Left and right ventricular dyssynchrony and strains from cardiovascular magnetic resonance feature tracking do not predict deterioration of ventricular function in patients with repaired tetralogy of Fallot

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Left and right ventricular dyssynchrony and strains from cardiovascular magnetic resonance feature tracking do not predict deterioration of ventricular function in patients with repaired tetralogy of Fallot

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Title: Left and right ventricular dyssynchrony and strains from cardiovascular magnetic resonance feature tracking do not predict deterioration of ventricular function in patients with repaired tetralogy of Fallot
Author: Jing, Linyuan; Wehner, Gregory J.; Suever, Jonathan D.; Charnigo, Richard J.; Alhadad, Sudad; Stearns, Evan; Mojsejenko, Dimitri; Haggerty, Christopher M.; Hickey, Kelsey; Valente, Anne Marie; Geva, Tal; Powell, Andrew J.; Fornwalt, Brandon K.

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Citation: Jing, L., G. J. Wehner, J. D. Suever, R. J. Charnigo, S. Alhadad, E. Stearns, D. Mojsejenko, et al. 2016. “Left and right ventricular dyssynchrony and strains from cardiovascular magnetic resonance feature tracking do not predict deterioration of ventricular function in patients with repaired tetralogy of Fallot.” Journal of Cardiovascular Magnetic Resonance 18 (1): 49. doi:10.1186/s12968-016-0268-8. http://dx.doi.org/10.1186/s12968-016-0268-8.
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Abstract: Background: Patients with repaired tetralogy of Fallot (rTOF) suffer from progressive ventricular dysfunction decades after their surgical repair. We hypothesized that measures of ventricular strain and dyssynchrony would predict deterioration of ventricular function in patients with rTOF. Methods: A database search identified all patients at a single institution with rTOF who underwent cardiovascular magnetic resonance (CMR) at least twice, >6 months apart, without intervening surgical or catheter procedures. Seven primary predictors were derived from the first CMR using a custom feature tracking algorithm: left (LV), right (RV) and inter-ventricular dyssynchrony, LV and RV peak global circumferential strains, and LV and RV peak global longitudinal strains. Three outcomes were defined, whose changes were assessed over time: RV end-diastolic volume, and RV and LV ejection fraction. Multivariate linear mixed models were fit to investigate relationships of outcomes to predictors and ten potential baseline confounders. Results: One hundred fifty-three patients with rTOF (23 ± 14 years, 50 % male) were included. The mean follow-up duration between the first and last CMR was 2.9 ± 1.3 years. After adjustment for confounders, none of the 7 primary predictors were significantly associated with change over time in the 3 outcome variables. Only 1–17 % of the variability in the change over time in the outcome variables was explained by the baseline predictors and potential confounders. Conclusions: In patients with repaired tetralogy of Fallot, ventricular dyssynchrony and global strain derived from cine CMR were not significantly related to changes in ventricular size and function over time. The ability to predict deterioration in ventricular function in patients with rTOF using current methods is limited. Electronic supplementary material The online version of this article (doi:10.1186/s12968-016-0268-8) contains supplementary material, which is available to authorized users.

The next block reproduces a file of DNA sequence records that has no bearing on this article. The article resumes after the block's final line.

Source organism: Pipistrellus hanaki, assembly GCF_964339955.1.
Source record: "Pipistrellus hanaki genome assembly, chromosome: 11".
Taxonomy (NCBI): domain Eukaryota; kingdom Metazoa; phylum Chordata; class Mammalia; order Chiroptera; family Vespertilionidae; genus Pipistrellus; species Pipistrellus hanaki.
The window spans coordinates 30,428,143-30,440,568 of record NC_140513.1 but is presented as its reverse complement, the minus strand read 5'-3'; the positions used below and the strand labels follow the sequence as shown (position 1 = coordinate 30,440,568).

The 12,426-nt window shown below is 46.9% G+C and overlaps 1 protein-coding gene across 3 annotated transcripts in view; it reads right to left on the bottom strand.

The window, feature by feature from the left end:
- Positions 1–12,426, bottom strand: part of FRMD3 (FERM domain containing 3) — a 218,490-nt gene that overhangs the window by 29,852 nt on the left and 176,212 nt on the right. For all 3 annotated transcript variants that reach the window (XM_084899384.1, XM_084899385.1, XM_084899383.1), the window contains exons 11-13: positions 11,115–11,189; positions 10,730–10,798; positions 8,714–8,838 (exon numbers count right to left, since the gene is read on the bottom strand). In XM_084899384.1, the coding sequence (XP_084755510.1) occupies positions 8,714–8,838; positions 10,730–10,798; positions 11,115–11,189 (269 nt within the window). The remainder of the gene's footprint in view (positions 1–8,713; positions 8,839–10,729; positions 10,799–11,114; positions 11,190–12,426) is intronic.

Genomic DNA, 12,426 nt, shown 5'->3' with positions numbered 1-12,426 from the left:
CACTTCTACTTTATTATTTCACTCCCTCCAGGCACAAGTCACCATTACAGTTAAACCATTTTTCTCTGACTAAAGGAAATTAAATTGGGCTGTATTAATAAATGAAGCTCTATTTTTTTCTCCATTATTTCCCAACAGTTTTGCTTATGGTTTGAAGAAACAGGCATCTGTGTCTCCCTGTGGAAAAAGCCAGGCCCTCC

Published Version: doi:10.1186/s12968-016-0268-8
Other Sources: http://www.ncbi.nlm.nih.gov/pmc/articles/PMC4993000/pdf/
Terms of Use: This article is made available under the terms and conditions applicable to Other Posted Material, as set forth at http://nrs.harvard.edu/urn-3:HUL.InstRepos:dash.current.terms-of-use#LAA
Citable link to this page: http://nrs.harvard.edu/urn-3:HUL.InstRepos:29002402
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